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Nanotechnology advances affect all branches of engineering and science that deal directly with device components ranging in size between 1/10,000,000 (one ten of a and 1/10,0000 millimeter. At these scales, even the most sophisticated microtechnology-based instrumentation is useless. Engineers anticipate that advances in nanotechnology will allow the direct manipulation of molecules in biological samples (e.g., proteins or paving the way for the development of new materials that have a biological component or that can provide a biological interface. In addition to new tools, nanotechnology programs advance practical understanding of quantum physics. The internalization of quantum concepts is a necessary component of nanotechnology research programs because the laws of classical physics (e.g., classical mechanics or generalized gas laws) do not always apply to the atomic and near-atomic level. Nanotechnology and quantum physics. Quantum theory and mechanics describe the relationship between energy and matter on the atomic and scale. At the beginning of the twentieth century, German physicist Maxwell Planck (1858-1947) proposed that atoms absorb or electromagnetic radiation in bundles of energy termed quanta. This quantum concept seemed counter-intuitive to well-established Newtonian physics. Advancements associated with quantum mechanics (e.g., the uncertainty principle) also had profound implications with regard to the philosophical scientific arguments regarding the limitations of human knowledge. Planck's quantum theory, which also asserted that the energy of light (a was directly proportional to its frequency, proved a powerful concept that accounted for a wide range of physical phenomena. Planck's constant relates the energy of a photon with the frequency of light. Along with the constant for the speed of light, Planck's constant (h = 6.626 x 10−34 Joule-second) is a fundamental constant of nature. Prior to Planck's work, electromagnetic radiation (light) was thought to travel in waves with an infinite number of available frequencies and wavelengths. Planck's work focused on attempting to explain the limited spectrum of light emitted by hot objects. Danish physicist Niels Bohr (1885-1962) studied Planck's quantum theory of radiation and worked in England with physicists J. J. Thomson (1856-1940), and Ernest Rutherford (1871-1937) to improve their classical models of the atom by incorporating quantum theory. During this time, Bohr developed his model of atomic structure. According to the Bohr model, when an electron is excited by energy it jumps from its ground state to an excited state (i.e., a higher energy orbital). The excited atom can then emit energy only in certain (quantized) amounts as its electrons jump back to lower energy orbits located closer to the nucleus. This excess energy is emitted in quanta of electromagnetic radiation (photons of light) that have exactly the same energy as the difference in energy between the orbits jumped by the electron. The electron quantum leaps between orbits proposed by the Bohr model accounted for Plank's observations that atoms emit or absorb electromagnetic radiation in quanta. Bohr's model also explained many important properties of the described by Albert Einstein (1879-1955). Einstein assumed that light was transmitted as a stream of particles termed photons. By extending the well-known wave properties of light to include a treatment of light as a stream of photons, Einstein was able to explain the photoelectric effect. Photoelectric properties are key to regulation of many microtechnology and proposed nanotechnology level systems. Quantum mechanics ultimately replaced electron "orbitals" of earlier atomic models with allowable values for angular momentum (angular velocity by mass) and depicted electron positions in terms of probability "clouds" and regions. In the 1920s, the concept of and its application to physical phenomena was further advanced by more mathematically complex models based on the work of the French physicist Louis Victor de Broglie (1892-1987) and Austrian physicist Erwin Schrödinger (1887-1961) that depicted the particle and wave nature of electrons. De Broglie showed that the electron was not merely a particle but a This proposal led Schrödinger to publish his wave equation in 1926. Schrödinger's work described electrons as a "standing wave" surrounding the nucleus, and his system of quantum mechanics is called wave mechanics. German physicist Max Born (1882-1970) and English physicist P. A. M. Dirac (1902-1984) made further advances in defining the (principally the electron) as a wave rather than as a particle and in reconciling portions of quantum theory with relativity theory. Working at about the same time, German physicist Werner Heisenberg (1901-1976) formulated the first complete and self-consistent theory of quantum mechanics. Matrix mathematics was well established by the 1920s, and applied this powerful tool to quantum mechanics. In 1926, Heisenberg put forward his uncertainty principle which states that two properties of a system, such as position and momentum, can never both be known exactly. This proposition helped cement the dual nature of particles (e.g., light can be described as having both wave and particle characteristics). Electromagnetic radiation (one region of the spectrum that comprises visible light) is now understood to have both particle and wave like properties. In 1925, Austrian-born physicist Wolfgang Pauli (1900-1958) published the Pauli exclusion principle states that no two electrons in an atom can simultaneously occupy the same quantum state (i.e., energy state). Pauli's specification of spin (+1/2 or −1/2) on an electron gave the two electrons in any differing quantum numbers (a system used to describe the quantum state) and made completely understandable the structure of the periodic table in terms of electron configurations (i.e., the energy-related arrangement of electrons in energy shells and suborbitals). In 1931, American chemist Linus Pauling published a paper that used quantum mechanics to explain how two electrons, from two different atoms, are shared to make a between the two atoms. Pauling's work provided the connection needed in order to fully apply the new quantum theory to chemical reactions. Advances in nanotechnology depend upon an understanding and application of these fundamental quantum principles. At the quantum level the smoothness of classical physics disappears and nanotechnologies are predicated on exploiting this quantum roughness. Applications The development of devices that are small, light, self-contained, use little energy and that will replace larger microelectronic equipment is one of the first goals of the anticipated nanotechnology revolution. The second phase will be marked by the introduction of materials not at larger than nanotechnology levels. Given the nature of quantum, scientists that single molecule sensors can be developed and that sophisticated memory storage and neural-like networks can be achieved with a very small number of molecules. Traditional engineering concepts undergo radical transformation at the atomic level. For example, nano-technology motors may drive gears, the cogs of which are composed of the atoms attached to a carbon ring. Nanomotors may themselves be driven by magnetic fields or high precision oscillating lasers. Perhaps the greatest promise for nanotechnology lies in potential advances. Potential nano-level manipulation of DNA offers the opportunity to radically expand the horizons of genomic medicine and Tissue-based biosensors may unobtrusively be able to monitor and regulate site-specific medicine delivery or regulate physiological processes. Nanosystems might serve as highly sensitive detectors of toxic substances or used by inspectors to detect traces of biological or chemical weapons. In electronics and computer science, scientists assert that nanotechnologies will be the next major advance in computing and information processing science. Microelectronic devices rely on recognition and flips in electron gating (e.g. where differential states are ultimately represented by a series of binary numbers ["0" or "1"] that depict voltage states). In contrast, future quantum processing will utilize the identity of quantum states as set forth by quantum numbers. In quantum systems with the ability to encrypted information will rely on precise knowledge of manipulations used to achieve various atomic states. Nanoscale devices are constructed using a combination of fabrication steps. In the initial growth stage, layers of materials are grown on a dimension limiting Layer composition can be altered to control electrical and/or optical characteristics. Techniques such as ( and metallo-organic chemical vapor deposition (MOCVD) are capable of producing layers of a few atoms thickness. The developed pattern is then imposed on successive layers (the pattern transfer stage) to develop desired three dimensional structural characteristics. Nanotechnology Research In the United States, expenditures on nanotechnology development tops $500 million per year and is largely coordinated by the National Science Foundation and Department of Defense Advanced Research Projects Agency (DARPA) under the umbrella of the National Nano-technology Initiative. Other institutions with dedicated funding for nanotechnology include the Department of Energy (DOE) and National Institutes of Health (NIH). Research interests. Current research interests in nano-technology include programs to develop and exploit nanotubes for their ability to provide extremely strong bonds. Nanotubes can be and woven into fibers for use in ultrastrong-but also ultralight-bulletproof vests. Nanotubes are also excellent conductors that can be used to develop precise electronic Other interests include the development of nanotechnology-based sensors that allow smarter autonomous weapons capable of a greater range of adaptations to a target; materials that offer stealth characteristics across a broader span of the electromagnetic spectrum; self-repairing structures; and nanotechnology-based weapons to disrupt-but not destroy-electrical system infrastructure. Further Reading Books Mulhall, Douglas. Our Molecular Future: How Nanotechnology, Robotics, Genetics, and Artificial Intelligence Will Change Our World. Amherst, NY: Prometheus Books, 2002. Periodicals Bennewitz, R., et. al., "Atomic scale memory at a silicon surface." Nanotechnology 13 (2000): 499-502. Electronic National Science and Technology Council. "National Nano-technology Initiative." (March 19, 2003). nanotechnology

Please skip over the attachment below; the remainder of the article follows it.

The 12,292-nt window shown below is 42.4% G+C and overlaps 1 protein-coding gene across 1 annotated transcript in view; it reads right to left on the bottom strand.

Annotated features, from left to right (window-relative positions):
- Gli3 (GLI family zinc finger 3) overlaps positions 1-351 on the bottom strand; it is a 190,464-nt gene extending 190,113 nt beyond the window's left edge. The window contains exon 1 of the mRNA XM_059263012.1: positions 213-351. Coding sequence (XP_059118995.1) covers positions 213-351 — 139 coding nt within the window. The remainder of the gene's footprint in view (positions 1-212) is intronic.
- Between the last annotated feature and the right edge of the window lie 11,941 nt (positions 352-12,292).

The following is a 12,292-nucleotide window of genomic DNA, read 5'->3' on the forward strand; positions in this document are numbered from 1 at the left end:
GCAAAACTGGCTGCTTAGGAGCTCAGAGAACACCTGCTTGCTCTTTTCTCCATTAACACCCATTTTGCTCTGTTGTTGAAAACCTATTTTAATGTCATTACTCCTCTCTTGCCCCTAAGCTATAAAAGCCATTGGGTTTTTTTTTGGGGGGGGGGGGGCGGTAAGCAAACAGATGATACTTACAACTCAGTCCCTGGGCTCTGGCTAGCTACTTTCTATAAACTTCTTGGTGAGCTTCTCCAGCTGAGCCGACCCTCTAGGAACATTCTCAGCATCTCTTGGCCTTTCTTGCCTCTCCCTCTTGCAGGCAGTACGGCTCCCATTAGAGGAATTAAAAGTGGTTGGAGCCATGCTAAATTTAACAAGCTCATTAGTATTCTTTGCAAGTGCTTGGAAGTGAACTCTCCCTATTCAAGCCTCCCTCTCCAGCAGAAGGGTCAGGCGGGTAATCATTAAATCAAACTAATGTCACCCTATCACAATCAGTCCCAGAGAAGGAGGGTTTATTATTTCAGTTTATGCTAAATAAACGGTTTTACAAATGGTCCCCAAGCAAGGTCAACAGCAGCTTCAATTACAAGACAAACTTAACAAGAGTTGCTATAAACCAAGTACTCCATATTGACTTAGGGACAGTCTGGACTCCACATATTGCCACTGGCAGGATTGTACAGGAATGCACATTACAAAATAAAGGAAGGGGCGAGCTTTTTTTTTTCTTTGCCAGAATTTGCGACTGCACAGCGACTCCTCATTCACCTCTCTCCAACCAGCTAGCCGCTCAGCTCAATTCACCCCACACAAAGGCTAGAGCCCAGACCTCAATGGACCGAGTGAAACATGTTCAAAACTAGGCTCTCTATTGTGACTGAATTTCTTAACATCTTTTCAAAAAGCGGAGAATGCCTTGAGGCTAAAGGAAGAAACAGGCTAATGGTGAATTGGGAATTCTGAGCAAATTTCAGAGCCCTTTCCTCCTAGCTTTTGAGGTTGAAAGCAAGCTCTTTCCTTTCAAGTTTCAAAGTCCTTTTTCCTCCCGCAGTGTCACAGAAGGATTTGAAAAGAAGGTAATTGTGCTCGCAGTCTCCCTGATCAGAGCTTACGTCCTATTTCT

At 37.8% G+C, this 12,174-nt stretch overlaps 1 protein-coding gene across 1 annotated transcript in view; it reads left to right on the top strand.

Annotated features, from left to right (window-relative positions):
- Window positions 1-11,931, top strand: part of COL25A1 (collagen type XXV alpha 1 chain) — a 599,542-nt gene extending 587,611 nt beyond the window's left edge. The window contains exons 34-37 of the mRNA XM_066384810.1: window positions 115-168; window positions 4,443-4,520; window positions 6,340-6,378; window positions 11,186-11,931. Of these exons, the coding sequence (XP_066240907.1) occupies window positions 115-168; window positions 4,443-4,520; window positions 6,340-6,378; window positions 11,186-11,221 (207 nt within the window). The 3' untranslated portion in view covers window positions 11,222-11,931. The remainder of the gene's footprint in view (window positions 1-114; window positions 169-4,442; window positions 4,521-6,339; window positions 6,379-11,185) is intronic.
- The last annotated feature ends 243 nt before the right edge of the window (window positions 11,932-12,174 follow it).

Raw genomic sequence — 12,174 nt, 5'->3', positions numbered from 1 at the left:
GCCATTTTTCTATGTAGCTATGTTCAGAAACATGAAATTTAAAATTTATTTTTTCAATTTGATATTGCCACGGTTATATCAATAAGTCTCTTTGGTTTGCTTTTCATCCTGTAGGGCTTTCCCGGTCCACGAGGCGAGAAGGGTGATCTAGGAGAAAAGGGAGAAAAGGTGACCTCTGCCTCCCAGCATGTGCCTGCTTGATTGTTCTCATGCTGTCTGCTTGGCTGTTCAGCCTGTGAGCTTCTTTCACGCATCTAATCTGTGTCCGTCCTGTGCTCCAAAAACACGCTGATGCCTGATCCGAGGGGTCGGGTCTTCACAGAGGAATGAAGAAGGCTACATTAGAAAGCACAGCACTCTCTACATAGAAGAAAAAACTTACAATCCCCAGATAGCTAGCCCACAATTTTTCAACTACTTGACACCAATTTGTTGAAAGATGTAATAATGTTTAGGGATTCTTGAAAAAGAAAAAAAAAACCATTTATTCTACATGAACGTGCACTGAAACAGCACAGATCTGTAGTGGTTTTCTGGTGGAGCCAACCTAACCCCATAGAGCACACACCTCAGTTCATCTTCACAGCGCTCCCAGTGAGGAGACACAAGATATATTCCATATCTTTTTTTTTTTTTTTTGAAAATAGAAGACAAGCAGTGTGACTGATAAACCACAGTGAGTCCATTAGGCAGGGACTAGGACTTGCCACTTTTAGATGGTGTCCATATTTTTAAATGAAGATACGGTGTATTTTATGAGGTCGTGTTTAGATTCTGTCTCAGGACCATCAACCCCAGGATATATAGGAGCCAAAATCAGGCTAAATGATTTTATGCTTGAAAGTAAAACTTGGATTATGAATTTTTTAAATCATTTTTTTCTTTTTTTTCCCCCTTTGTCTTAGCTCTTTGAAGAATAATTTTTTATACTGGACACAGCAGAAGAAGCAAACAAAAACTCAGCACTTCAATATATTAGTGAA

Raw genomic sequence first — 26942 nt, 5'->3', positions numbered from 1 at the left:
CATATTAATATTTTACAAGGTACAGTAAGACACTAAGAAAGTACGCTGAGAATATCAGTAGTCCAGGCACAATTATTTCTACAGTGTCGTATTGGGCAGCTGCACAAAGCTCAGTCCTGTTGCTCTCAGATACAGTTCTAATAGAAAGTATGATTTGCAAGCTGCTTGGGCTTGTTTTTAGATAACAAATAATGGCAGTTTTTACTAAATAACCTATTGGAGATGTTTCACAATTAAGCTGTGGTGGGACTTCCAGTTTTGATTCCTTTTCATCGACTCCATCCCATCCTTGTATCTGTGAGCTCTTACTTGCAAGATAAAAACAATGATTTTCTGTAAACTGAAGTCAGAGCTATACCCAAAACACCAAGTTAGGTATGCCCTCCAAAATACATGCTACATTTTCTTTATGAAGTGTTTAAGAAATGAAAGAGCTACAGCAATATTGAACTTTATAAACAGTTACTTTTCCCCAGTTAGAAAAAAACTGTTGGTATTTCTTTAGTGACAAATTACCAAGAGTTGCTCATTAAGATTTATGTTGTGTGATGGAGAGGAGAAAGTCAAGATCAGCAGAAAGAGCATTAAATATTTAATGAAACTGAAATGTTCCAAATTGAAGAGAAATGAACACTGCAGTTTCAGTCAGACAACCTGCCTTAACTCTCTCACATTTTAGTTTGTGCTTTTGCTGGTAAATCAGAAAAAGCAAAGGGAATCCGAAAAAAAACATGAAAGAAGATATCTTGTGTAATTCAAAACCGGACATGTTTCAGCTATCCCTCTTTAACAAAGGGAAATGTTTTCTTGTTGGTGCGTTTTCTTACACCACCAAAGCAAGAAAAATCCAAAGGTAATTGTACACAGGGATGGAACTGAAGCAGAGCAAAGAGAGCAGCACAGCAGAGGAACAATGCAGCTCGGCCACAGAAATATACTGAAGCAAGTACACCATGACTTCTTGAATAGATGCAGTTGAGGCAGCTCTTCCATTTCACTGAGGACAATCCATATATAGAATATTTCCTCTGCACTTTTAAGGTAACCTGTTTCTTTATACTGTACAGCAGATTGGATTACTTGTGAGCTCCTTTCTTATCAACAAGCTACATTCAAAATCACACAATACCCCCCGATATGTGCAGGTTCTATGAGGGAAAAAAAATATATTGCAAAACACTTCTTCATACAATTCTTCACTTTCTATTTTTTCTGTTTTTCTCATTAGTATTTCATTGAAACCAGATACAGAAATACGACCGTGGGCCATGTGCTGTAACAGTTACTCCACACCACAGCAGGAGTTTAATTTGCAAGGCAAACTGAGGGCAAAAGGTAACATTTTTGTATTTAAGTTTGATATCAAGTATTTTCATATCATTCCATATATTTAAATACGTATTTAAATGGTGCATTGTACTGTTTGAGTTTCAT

Buckminsterfullerene C60, also known as the buckyball, is the simplest of the known as Members of the fullerene family are a major subject of research falling under the nanotechnology umbrella.